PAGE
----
In the future, this technology will be used for all manner of goods. Imagine property deeds being NFTs rather than their current form. Whoever owns the NFT has ownership of the house, which is easy to prove and transfer. There are still remarkably horror stories of people buying houses from people who didn’t actually even own the property! This kind of problem would disappear using the blockchain.

It’s also great for preventing fraud in luxury goods. Imagine when buying a second-hand luxury item such as a Rolex or a car. The current owner could instantly prove the item is authentic through the use of an NFT, then transfer the item to the new owner once the sale is complete. The new owner would know exactly who had previously owned the item and all of its history. 

No one could change the records to try to commit fraud. Imagine the annual car check-up details being written to the NFT, for example. It’s simple to see why immutability is so important in the battle against scams.

Permissioned blockchain

One of the concerns about blockchain is the clash with GDPR laws. This gives people the right to be forgotten, but if the blockchain is immutable, then it’s impossible to enact!

A potential solution to this issue which can also help with reducing fraud is through the permissioned blockchain. A permissioned blockchain is where only specific people can access information that is specific to a particular organization without their knowledge and agreement. Members of the blockchain can set specific access rights for individual users who need to be invited to see sensitive information. For example, some people may only have read access and others will be able to write information. 

Individual properties can be shared such that a supplier can see the volume and geographical location of other suppliers but not the prices.

A permissioned blockchain allows all the benefits in terms of preventing scams whilst still allowing users control of access to their data. This anonymity addresses the concerns some governments might have. These are currently not as common as public blockchains, but they could have potentially far wider customizable use.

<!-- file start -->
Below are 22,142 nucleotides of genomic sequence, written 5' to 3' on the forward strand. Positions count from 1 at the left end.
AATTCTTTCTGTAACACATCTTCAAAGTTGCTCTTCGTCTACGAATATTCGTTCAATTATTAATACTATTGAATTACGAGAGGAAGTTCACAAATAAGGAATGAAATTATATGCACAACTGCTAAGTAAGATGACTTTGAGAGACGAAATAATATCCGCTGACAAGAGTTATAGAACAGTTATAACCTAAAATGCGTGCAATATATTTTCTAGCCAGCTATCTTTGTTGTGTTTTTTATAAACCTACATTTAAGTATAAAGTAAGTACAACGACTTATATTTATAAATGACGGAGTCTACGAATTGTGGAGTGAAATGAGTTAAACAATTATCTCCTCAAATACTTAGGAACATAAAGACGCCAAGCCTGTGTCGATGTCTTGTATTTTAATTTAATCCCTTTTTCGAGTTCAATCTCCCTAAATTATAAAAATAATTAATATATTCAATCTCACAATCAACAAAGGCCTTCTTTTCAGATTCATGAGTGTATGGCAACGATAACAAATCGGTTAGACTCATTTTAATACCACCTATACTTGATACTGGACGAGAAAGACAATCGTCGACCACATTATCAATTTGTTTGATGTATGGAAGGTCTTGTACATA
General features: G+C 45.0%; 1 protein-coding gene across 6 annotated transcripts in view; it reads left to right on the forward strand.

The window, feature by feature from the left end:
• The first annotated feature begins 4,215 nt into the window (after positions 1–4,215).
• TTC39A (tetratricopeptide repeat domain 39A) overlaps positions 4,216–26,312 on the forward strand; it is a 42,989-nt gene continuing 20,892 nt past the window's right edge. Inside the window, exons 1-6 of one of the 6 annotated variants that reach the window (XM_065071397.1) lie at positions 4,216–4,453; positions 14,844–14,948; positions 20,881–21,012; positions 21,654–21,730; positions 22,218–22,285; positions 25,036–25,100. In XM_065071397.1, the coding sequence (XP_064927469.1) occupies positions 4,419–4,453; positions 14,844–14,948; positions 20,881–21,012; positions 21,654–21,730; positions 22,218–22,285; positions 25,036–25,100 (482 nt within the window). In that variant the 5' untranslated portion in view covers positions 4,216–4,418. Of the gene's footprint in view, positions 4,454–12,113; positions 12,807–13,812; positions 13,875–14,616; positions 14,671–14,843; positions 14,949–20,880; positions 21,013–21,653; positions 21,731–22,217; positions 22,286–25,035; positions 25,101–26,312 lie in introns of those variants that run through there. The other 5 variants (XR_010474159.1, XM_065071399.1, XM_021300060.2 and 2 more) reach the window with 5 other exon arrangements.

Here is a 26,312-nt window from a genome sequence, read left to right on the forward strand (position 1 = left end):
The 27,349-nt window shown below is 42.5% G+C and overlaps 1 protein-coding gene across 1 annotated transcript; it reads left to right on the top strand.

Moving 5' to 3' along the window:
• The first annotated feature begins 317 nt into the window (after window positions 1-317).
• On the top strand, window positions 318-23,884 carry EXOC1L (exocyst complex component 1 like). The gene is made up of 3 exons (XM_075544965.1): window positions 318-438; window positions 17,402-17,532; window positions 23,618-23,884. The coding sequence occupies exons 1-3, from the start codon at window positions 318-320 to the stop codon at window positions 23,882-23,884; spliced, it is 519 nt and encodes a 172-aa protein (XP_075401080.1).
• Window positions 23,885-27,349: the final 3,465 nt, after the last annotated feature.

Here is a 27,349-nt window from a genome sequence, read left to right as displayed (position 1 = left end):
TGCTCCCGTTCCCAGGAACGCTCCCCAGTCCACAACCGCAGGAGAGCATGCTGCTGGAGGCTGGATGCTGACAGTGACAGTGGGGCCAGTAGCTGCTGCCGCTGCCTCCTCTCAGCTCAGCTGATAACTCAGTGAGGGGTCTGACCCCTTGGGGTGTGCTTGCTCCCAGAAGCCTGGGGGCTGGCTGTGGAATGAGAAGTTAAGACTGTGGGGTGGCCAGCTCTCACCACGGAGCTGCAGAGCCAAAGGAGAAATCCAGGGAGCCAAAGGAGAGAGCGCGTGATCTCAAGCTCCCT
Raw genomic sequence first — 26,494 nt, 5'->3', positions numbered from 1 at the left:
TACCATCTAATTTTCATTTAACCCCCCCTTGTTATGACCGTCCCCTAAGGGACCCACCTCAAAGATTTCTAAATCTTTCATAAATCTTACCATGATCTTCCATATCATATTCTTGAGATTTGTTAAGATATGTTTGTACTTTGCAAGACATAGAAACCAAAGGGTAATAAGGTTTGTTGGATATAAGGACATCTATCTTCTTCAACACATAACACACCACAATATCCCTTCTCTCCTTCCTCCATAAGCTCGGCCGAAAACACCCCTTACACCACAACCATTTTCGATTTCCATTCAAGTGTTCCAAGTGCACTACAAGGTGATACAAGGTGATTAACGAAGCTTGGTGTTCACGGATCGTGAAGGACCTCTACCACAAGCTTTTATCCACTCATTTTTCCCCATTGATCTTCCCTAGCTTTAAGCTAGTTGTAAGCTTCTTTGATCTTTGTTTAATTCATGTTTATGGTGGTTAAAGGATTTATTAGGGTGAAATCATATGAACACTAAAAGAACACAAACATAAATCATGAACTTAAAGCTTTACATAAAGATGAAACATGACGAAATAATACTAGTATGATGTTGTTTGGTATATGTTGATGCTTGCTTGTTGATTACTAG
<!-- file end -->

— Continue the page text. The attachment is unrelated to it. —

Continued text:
There are many companies currently building permissioned blockchains and as the market matures, these will gain even more features to protect against fraud. Already it is being used for Africa’s first centralized ID system and Abu Dhabi’s land registry. These are major uses that many observers will watch closely to understand how effective the permissioned blockchain is which will foster further innovation.

Final thoughts

In the future, we know cybersecurity will become increasingly important as our dependence on technology continues to increase. Many people aren’t aware of how exposed they are online and what a semi-trained fraudster is able to do with the information in the public domain. It’s alarmingly easy for malicious hackers to spoof something to a level that will convince even experienced web users.

Blockchain’s transparency and immutability make their lives far harder. As the systems evolve security plus privacy will be the two prongs that lead the blockchain to be instrumental in the fight against fraud. Finally, the individual will be empowered rather than beholden to the large organization.